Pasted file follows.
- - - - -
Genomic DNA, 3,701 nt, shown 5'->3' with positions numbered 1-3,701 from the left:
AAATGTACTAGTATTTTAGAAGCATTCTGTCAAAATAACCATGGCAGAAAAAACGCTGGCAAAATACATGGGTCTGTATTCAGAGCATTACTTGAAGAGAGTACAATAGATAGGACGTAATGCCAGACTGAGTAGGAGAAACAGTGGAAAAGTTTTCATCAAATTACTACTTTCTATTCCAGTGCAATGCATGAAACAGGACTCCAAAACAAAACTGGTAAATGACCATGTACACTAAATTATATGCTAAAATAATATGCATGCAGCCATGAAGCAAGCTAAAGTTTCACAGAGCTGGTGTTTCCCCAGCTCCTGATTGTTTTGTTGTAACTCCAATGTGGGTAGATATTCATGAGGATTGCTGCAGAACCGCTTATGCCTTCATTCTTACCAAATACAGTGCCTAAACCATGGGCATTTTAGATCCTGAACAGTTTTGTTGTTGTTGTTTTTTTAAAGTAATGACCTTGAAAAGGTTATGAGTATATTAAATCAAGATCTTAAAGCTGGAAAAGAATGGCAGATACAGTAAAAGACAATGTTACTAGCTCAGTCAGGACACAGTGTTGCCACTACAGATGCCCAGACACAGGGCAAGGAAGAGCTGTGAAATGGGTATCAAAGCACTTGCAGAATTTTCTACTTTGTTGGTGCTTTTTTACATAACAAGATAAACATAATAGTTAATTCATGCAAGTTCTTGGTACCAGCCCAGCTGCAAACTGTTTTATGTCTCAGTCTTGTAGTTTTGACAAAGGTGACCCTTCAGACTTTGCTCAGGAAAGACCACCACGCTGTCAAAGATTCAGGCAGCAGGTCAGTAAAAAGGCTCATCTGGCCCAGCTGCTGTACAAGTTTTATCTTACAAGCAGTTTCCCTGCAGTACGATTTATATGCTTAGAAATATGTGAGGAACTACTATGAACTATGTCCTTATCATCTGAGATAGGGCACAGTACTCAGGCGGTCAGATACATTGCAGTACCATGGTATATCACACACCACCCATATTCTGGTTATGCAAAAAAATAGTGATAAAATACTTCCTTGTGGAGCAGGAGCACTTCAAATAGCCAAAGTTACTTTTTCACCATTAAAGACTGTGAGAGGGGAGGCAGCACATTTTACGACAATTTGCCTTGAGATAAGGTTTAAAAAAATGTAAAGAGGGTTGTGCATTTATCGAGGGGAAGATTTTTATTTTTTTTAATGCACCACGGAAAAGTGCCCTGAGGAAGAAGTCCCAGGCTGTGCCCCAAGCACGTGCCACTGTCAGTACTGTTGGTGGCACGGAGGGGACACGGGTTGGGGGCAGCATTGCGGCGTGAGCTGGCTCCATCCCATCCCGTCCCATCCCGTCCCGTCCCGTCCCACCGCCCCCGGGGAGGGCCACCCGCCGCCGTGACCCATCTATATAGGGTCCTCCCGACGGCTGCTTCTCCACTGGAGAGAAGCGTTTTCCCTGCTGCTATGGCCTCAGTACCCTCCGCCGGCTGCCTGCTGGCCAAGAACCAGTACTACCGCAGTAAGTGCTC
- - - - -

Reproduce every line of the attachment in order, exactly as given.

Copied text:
Genomic DNA, 3,701 nt, shown 5'->3' with positions numbered 1-3,701 from the left:
AAATGTACTAGTATTTTAGAAGCATTCTGTCAAAATAACCATGGCAGAAAAAACGCTGGCAAAATACATGGGTCTGTATTCAGAGCATTACTTGAAGAGAGTACAATAGATAGGACGTAATGCCAGACTGAGTAGGAGAAACAGTGGAAAAGTTTTCATCAAATTACTACTTTCTATTCCAGTGCAATGCATGAAACAGGACTCCAAAACAAAACTGGTAAATGACCATGTACACTAAATTATATGCTAAAATAATATGCATGCAGCCATGAAGCAAGCTAAAGTTTCACAGAGCTGGTGTTTCCCCAGCTCCTGATTGTTTTGTTGTAACTCCAATGTGGGTAGATATTCATGAGGATTGCTGCAGAACCGCTTATGCCTTCATTCTTACCAAATACAGTGCCTAAACCATGGGCATTTTAGATCCTGAACAGTTTTGTTGTTGTTGTTTTTTTAAAGTAATGACCTTGAAAAGGTTATGAGTATATTAAATCAAGATCTTAAAGCTGGAAAAGAATGGCAGATACAGTAAAAGACAATGTTACTAGCTCAGTCAGGACACAGTGTTGCCACTACAGATGCCCAGACACAGGGCAAGGAAGAGCTGTGAAATGGGTATCAAAGCACTTGCAGAATTTTCTACTTTGTTGGTGCTTTTTTACATAACAAGATAAACATAATAGTTAATTCATGCAAGTTCTTGGTACCAGCCCAGCTGCAAACTGTTTTATGTCTCAGTCTTGTAGTTTTGACAAAGGTGACCCTTCAGACTTTGCTCAGGAAAGACCACCACGCTGTCAAAGATTCAGGCAGCAGGTCAGTAAAAAGGCTCATCTGGCCCAGCTGCTGTACAAGTTTTATCTTACAAGCAGTTTCCCTGCAGTACGATTTATATGCTTAGAAATATGTGAGGAACTACTATGAACTATGTCCTTATCATCTGAGATAGGGCACAGTACTCAGGCGGTCAGATACATTGCAGTACCATGGTATATCACACACCACCCATATTCTGGTTATGCAAAAAAATAGTGATAAAATACTTCCTTGTGGAGCAGGAGCACTTCAAATAGCCAAAGTTACTTTTTCACCATTAAAGACTGTGAGAGGGGAGGCAGCACATTTTACGACAATTTGCCTTGAGATAAGGTTTAAAAAAATGTAAAGAGGGTTGTGCATTTATCGAGGGGAAGATTTTTATTTTTTTTAATGCACCACGGAAAAGTGCCCTGAGGAAGAAGTCCCAGGCTGTGCCCCAAGCACGTGCCACTGTCAGTACTGTTGGTGGCACGGAGGGGACACGGGTTGGGGGCAGCATTGCGGCGTGAGCTGGCTCCATCCCATCCCGTCCCATCCCGTCCCGTCCCGTCCCACCGCCCCCGGGGAGGGCCACCCGCCGCCGTGACCCATCTATATAGGGTCCTCCCGACGGCTGCTTCTCCACTGGAGAGAAGCGTTTTCCCTGCTGCTATGGCCTCAGTACCCTCCGCCGGCTGCCTGCTGGCCAAGAACCAGTACTACCGCAGTAAGTGCTC